In the early hours of Monday morning, more than 1,000 firefighters, police officers, first responders, military members, and citizens from across Texas gathered at the Tower of the Americas to climb the building’s 952 steps in honor of the fallen heroes of Sept. 11, 2001.
Participants in the fifth annual San Antonio 110 9/11 Memorial Climb carried tags to the top of the 750-foot tower, each tag bearing the photo and name of one of the 343 New York City firefighters who died attempting to rescue people trapped in the World Trade Center towers. Another 79 police officers and EMS technicians perished at Ground Zero in terrorist attacks.
“Sept. 11, 2001 is a day that is emblazoned upon our memories and upon our hearts, not just because of the significance of our profession, but because we mourn the loss of 343 of our brothers,” said Dawn Solinski, founder and director of the San Antonio 110 Memorial Climb. “That loss … shook the very essence of our being. It changed us.”
This year’s stair climb also served as a memorial to a fallen firefighter closer to home. San Antonio firefighter Scott Deem, 31, was killed May 19 following a search and rescue mission during a fire at a Northwest side strip center. He was the first local firefighter to die in the line of duty since Jesse F. Bricker Jr. died in 1997, according to the SA Professional Firefighters Association.
Members of Deem’s unit, San Antonio Fire Station 35, led the climb following a moment of silence in Deem’s honor. As bagpipers played “Amazing Grace,” Deem’s wife Jennifer and children Dakota, Tyler, and Aubrey stood solemnly before Dakota and Tyler carried their late father’s badge to the top of the tower.
“What this event comes down to is brotherhood,” said Solinski, who has been with the San Antonio Fire Department for nine years. “Like many things we learn in life, brotherhood is something that is most well-witnessed and usually most amazing in its intensity and its brutal honesty when we come together to mourn a tragedy.
“As a brotherhood, we mourn together.”
The number 110 commemorates the number of floors in the former World Trade Center that firefighters climbed to bring victims to safety. First responders from Austin, Del Rio, Beaumont, Corpus Christi, Victoria, and several other Texas cities traveled to San Antonio to honor their fallen brothers and sisters.
“There are even first responders here from Houston,” said Lydia Hurtado, who has been on San Antonio 110’s organizing committee for three years. “But we did have a lot of cancellations … due to Hurricane Harvey.”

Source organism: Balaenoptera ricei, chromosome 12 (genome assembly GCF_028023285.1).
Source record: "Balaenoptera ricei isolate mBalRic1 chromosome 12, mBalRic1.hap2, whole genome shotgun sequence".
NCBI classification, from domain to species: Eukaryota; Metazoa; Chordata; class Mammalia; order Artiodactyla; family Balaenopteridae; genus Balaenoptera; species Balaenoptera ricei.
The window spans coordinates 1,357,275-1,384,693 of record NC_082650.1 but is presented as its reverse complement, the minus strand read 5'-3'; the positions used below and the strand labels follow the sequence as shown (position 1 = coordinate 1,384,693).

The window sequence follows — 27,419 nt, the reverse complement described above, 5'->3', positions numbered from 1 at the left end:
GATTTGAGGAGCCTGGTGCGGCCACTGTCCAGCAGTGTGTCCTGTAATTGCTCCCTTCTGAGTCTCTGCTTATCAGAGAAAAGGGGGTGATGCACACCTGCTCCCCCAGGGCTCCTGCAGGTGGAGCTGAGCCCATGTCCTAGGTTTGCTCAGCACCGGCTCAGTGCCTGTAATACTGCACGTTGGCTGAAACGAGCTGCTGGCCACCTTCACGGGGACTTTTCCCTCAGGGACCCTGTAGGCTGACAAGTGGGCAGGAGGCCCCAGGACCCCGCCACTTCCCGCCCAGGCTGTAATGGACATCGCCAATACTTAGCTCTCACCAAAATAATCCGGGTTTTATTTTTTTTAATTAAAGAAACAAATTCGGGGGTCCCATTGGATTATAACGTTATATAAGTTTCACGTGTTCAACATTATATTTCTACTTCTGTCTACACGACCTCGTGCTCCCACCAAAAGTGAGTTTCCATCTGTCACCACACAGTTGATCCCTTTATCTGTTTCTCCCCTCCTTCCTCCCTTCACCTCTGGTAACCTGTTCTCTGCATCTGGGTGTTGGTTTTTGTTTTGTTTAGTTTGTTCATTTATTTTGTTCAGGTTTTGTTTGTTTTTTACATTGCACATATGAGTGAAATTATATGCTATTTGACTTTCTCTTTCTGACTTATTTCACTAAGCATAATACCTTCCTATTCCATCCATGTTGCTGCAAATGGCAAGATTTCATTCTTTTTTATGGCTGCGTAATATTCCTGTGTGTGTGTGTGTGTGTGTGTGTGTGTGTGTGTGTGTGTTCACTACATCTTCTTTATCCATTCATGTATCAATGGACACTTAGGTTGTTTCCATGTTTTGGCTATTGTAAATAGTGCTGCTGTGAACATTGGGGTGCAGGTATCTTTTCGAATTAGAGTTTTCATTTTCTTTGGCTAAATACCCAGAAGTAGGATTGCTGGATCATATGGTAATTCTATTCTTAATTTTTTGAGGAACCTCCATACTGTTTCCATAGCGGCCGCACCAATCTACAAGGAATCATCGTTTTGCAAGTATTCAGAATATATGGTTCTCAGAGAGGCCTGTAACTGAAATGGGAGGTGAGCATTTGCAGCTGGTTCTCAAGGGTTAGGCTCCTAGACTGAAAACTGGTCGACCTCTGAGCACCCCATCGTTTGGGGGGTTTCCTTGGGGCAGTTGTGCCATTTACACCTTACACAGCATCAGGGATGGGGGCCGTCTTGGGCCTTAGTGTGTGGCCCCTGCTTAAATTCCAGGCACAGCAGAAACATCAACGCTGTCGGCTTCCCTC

People all over the world, but first responders in particular, remember exactly where they were on the morning of Sept. 11, 2001, a day that changed life as we knew it. A total of 2,996 people died in the terrorist attacks, including 2,606 in the World Trade Center towers and immediate area surrounding them.
“In 2001, I had just graduated from the San Antonio Fire Academy,” said Richard Anderson, a member of SAFD’s Medic 9 unit. “I was a brand new probationary firefighter. I was just starting out, and it formed the impression and the meaning of my career. For 16 years now it has really set the tone for the importance of what happens and what we’re here to do. It was a very powerful day that set the tone for the rest of my life.”
Lt. Karen Falks, a 28-year veteran with the San Antonio Police Department, was a detective in 2001 and had just learned that she was being transferred to another unit. “I was very upset, because I was leaving a unit that I loved. I was walking through the police station when the first tower went down, and I quickly realized what was important. It changed my entire perspective about a lot of things. I’ll never forget that.”
Falks said while the event is about collectively mourning the lives lost during 9/11, it is also a time to for Americans to be proud of their country.
“You see the outpouring and support, not only for this event, but for events like this across the country,” she said. “While the country hurts for [the events that took place] 16 years ago, we’re also healing every single year. Every year these events get bigger, so that tells me that as a country, we are healing. As a first responder, it’s comforting.”
This year’s event benefits the Association of Memorial Stair Climbs, which supports climbs across the country, the most notable ones being in New York, New Orleans, and Dallas.
“Each year, I have a moment at this event that will stand out above the rest,” Solinski said. “The first year we held this event, I saw a firefighter exit the tower and head to the remembrance wall, and he was just drenched in sweat. You could tell he was completely exhausted, and yet he had the biggest ear-to-ear smile plastered on his face. I realized later it wasn’t sweat that he was wiping from his eyes.”
After pausing to compose herself, Solinski recalled another emotional snapshot of one of her fellow firefighters sitting in silence observing one of the time-stamp signs posted in the tower’s stairwell. His eyes were locked on the sign because it represented the final floor that firefighters from the Fire Department of the City of New York were able to climb.
“Today we honor them, we pay tribute to them, we remember them, and everything they stood for,” Solinski said. “They gave their lives for others, and today we give our sweat and every ache we encounter along the way up those stairs to them.”